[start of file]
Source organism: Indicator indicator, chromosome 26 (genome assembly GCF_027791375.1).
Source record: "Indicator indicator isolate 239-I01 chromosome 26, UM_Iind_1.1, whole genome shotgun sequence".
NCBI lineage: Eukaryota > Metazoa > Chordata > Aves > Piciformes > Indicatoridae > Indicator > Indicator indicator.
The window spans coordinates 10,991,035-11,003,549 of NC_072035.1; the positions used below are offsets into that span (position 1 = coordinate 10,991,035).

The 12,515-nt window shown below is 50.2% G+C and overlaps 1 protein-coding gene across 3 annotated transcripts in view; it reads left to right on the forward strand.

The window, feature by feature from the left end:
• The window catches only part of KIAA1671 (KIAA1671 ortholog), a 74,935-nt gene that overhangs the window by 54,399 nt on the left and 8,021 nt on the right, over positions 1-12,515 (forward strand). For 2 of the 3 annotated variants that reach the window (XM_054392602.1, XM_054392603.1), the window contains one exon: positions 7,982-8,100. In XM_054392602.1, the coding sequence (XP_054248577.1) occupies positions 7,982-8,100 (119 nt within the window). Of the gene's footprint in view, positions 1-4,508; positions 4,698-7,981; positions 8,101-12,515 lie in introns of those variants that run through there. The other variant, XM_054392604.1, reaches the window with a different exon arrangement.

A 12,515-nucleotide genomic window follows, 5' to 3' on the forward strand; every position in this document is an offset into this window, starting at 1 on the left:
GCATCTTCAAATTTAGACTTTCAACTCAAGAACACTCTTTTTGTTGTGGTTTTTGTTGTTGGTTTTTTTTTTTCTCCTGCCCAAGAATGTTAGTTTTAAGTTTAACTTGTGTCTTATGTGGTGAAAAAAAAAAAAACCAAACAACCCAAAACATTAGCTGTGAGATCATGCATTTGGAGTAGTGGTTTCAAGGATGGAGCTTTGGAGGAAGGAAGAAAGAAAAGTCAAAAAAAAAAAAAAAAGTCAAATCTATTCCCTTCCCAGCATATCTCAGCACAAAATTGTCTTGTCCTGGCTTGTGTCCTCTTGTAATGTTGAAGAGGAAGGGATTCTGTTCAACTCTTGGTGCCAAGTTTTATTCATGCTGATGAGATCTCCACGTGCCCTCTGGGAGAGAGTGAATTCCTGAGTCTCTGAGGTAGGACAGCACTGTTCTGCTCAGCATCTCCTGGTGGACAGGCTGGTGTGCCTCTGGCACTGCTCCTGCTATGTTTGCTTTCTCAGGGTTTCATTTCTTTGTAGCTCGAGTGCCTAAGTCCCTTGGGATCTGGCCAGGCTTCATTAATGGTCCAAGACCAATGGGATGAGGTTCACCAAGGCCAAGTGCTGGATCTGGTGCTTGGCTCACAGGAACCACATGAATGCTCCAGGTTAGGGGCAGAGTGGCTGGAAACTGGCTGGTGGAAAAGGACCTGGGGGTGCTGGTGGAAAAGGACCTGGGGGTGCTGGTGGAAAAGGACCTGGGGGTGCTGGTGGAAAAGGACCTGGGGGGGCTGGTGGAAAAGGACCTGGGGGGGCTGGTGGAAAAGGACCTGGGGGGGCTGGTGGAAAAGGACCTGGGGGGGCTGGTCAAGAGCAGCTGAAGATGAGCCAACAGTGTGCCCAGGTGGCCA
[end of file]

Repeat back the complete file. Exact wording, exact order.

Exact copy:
Source organism: Indicator indicator, chromosome 26 (genome assembly GCF_027791375.1).
Source record: "Indicator indicator isolate 239-I01 chromosome 26, UM_Iind_1.1, whole genome shotgun sequence".
NCBI lineage: Eukaryota > Metazoa > Chordata > Aves > Piciformes > Indicatoridae > Indicator > Indicator indicator.
The window spans coordinates 10,991,035-11,003,549 of NC_072035.1; the positions used below are offsets into that span (position 1 = coordinate 10,991,035).

The 12,515-nt window shown below is 50.2% G+C and overlaps 1 protein-coding gene across 3 annotated transcripts in view; it reads left to right on the forward strand.

The window, feature by feature from the left end:
• The window catches only part of KIAA1671 (KIAA1671 ortholog), a 74,935-nt gene that overhangs the window by 54,399 nt on the left and 8,021 nt on the right, over positions 1-12,515 (forward strand). For 2 of the 3 annotated variants that reach the window (XM_054392602.1, XM_054392603.1), the window contains one exon: positions 7,982-8,100. In XM_054392602.1, the coding sequence (XP_054248577.1) occupies positions 7,982-8,100 (119 nt within the window). Of the gene's footprint in view, positions 1-4,508; positions 4,698-7,981; positions 8,101-12,515 lie in introns of those variants that run through there. The other variant, XM_054392604.1, reaches the window with a different exon arrangement.

A 12,515-nucleotide genomic window follows, 5' to 3' on the forward strand; every position in this document is an offset into this window, starting at 1 on the left:
GCATCTTCAAATTTAGACTTTCAACTCAAGAACACTCTTTTTGTTGTGGTTTTTGTTGTTGGTTTTTTTTTTTCTCCTGCCCAAGAATGTTAGTTTTAAGTTTAACTTGTGTCTTATGTGGTGAAAAAAAAAAAAACCAAACAACCCAAAACATTAGCTGTGAGATCATGCATTTGGAGTAGTGGTTTCAAGGATGGAGCTTTGGAGGAAGGAAGAAAGAAAAGTCAAAAAAAAAAAAAAAAGTCAAATCTATTCCCTTCCCAGCATATCTCAGCACAAAATTGTCTTGTCCTGGCTTGTGTCCTCTTGTAATGTTGAAGAGGAAGGGATTCTGTTCAACTCTTGGTGCCAAGTTTTATTCATGCTGATGAGATCTCCACGTGCCCTCTGGGAGAGAGTGAATTCCTGAGTCTCTGAGGTAGGACAGCACTGTTCTGCTCAGCATCTCCTGGTGGACAGGCTGGTGTGCCTCTGGCACTGCTCCTGCTATGTTTGCTTTCTCAGGGTTTCATTTCTTTGTAGCTCGAGTGCCTAAGTCCCTTGGGATCTGGCCAGGCTTCATTAATGGTCCAAGACCAATGGGATGAGGTTCACCAAGGCCAAGTGCTGGATCTGGTGCTTGGCTCACAGGAACCACATGAATGCTCCAGGTTAGGGGCAGAGTGGCTGGAAACTGGCTGGTGGAAAAGGACCTGGGGGTGCTGGTGGAAAAGGACCTGGGGGTGCTGGTGGAAAAGGACCTGGGGGTGCTGGTGGAAAAGGACCTGGGGGGGCTGGTGGAAAAGGACCTGGGGGGGCTGGTGGAAAAGGACCTGGGGGGGCTGGTGGAAAAGGACCTGGGGGGGCTGGTCAAGAGCAGCTGAAGATGAGCCAACAGTGTGCCCAGGTGGCCA